Manoel de Barros in film: The nature of language and the language of nature | Intellect Skip to content
Volume 11, Issue 2
  • ISSN: 2050-4837
  • E-ISSN: 2050-4845



My concern here is to discuss three adaptations of Brazilian poet Manoel de Barros’ work to cinema: Joel Pizzini’s (1986) prizewinning Caramujo-Flor, my own short Wenceslau e a árvore do gramofone (2008) and Pedro César’s documentary Só dez por cento é mentira (2008). I use the word ‘adaptation’ ironically, because actually the three films are everything but adaptations. They are rather ‘devices’ created to somehow ‘read’ and interpret Manoel de Barros’ poetry in cinematic terms. In doing so, they compel cinematographic language to change its ‘nature’ just as nature compels Manoel de Barros to change his poetry. I also clarify the distinction between poetry and cinema, and expansive terms such as Pasolini’s ‘cinema di poesia’ and Jean Cocteau’s ‘poésie de cinéma’, aiming to illuminate the possible connections between art forms apparently diametrically opposed to one another in the way they function relative to their media. In other words, poetry and cinema can live together as long as some process of intermediality takes place.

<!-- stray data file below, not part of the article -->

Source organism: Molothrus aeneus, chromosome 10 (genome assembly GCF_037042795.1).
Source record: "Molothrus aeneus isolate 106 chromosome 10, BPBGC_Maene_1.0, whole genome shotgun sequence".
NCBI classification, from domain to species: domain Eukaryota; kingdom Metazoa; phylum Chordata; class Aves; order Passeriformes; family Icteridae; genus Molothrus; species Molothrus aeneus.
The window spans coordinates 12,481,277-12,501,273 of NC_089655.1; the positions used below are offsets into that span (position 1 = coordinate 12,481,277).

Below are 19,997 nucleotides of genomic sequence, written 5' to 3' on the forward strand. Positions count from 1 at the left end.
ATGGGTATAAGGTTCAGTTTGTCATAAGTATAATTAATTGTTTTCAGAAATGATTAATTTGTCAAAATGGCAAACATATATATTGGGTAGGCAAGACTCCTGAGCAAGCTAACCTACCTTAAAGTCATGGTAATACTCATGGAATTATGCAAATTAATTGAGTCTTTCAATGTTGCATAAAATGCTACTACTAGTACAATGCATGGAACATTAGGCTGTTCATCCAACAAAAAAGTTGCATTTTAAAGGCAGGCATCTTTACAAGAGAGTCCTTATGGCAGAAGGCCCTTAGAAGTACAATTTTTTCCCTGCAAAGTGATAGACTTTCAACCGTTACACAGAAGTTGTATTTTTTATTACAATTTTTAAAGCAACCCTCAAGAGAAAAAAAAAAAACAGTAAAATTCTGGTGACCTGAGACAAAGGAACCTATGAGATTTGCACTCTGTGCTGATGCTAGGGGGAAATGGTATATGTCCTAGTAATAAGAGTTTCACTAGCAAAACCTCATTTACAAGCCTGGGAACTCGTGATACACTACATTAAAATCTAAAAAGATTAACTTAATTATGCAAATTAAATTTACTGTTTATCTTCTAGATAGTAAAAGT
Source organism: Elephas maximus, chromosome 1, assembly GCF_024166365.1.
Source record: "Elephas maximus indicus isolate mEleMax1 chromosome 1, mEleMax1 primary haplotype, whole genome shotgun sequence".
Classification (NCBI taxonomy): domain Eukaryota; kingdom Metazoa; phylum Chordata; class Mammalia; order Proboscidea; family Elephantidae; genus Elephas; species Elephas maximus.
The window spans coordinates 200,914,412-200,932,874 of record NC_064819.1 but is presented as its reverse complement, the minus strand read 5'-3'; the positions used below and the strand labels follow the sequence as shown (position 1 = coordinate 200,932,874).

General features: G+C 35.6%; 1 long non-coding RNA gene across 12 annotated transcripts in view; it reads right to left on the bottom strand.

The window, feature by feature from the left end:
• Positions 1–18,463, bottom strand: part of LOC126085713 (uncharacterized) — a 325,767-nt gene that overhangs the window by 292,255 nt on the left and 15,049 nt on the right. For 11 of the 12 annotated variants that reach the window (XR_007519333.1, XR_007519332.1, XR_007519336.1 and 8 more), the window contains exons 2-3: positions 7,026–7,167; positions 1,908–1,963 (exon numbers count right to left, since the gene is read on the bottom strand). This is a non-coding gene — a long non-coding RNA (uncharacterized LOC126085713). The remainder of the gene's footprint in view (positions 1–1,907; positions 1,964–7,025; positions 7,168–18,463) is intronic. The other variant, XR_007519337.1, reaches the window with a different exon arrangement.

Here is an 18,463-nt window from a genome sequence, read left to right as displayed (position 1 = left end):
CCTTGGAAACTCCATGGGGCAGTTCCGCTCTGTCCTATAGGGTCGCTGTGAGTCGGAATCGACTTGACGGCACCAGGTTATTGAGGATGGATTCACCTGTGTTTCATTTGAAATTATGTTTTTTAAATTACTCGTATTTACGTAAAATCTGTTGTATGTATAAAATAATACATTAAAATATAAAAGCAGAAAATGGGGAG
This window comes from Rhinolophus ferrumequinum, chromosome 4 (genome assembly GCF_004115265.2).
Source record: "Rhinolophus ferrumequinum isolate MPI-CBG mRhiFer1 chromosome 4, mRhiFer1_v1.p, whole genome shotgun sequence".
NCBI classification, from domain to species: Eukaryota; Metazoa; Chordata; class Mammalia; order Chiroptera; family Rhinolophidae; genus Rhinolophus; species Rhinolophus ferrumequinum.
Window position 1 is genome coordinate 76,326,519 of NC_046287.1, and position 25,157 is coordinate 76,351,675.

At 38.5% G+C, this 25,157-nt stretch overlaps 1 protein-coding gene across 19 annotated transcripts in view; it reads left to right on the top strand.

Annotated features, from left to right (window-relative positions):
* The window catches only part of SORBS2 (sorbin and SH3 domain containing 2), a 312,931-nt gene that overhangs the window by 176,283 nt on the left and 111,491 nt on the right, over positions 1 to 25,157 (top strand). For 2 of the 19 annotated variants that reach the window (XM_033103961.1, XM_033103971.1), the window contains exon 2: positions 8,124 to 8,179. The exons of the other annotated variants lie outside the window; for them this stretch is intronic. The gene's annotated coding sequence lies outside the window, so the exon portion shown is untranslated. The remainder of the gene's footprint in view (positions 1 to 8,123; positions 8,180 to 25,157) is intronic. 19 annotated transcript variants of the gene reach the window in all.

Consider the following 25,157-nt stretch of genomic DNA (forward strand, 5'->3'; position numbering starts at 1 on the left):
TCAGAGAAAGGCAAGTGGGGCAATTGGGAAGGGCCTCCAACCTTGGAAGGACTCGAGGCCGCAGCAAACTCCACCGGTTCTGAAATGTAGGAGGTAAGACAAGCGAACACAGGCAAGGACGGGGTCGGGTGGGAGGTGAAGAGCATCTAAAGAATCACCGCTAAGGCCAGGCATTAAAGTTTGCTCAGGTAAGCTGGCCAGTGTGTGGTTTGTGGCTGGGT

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  • Article Type: Article
Keyword(s): Cocteau; intermediality; Manoel de Barros; Pasolini; poetic cinema
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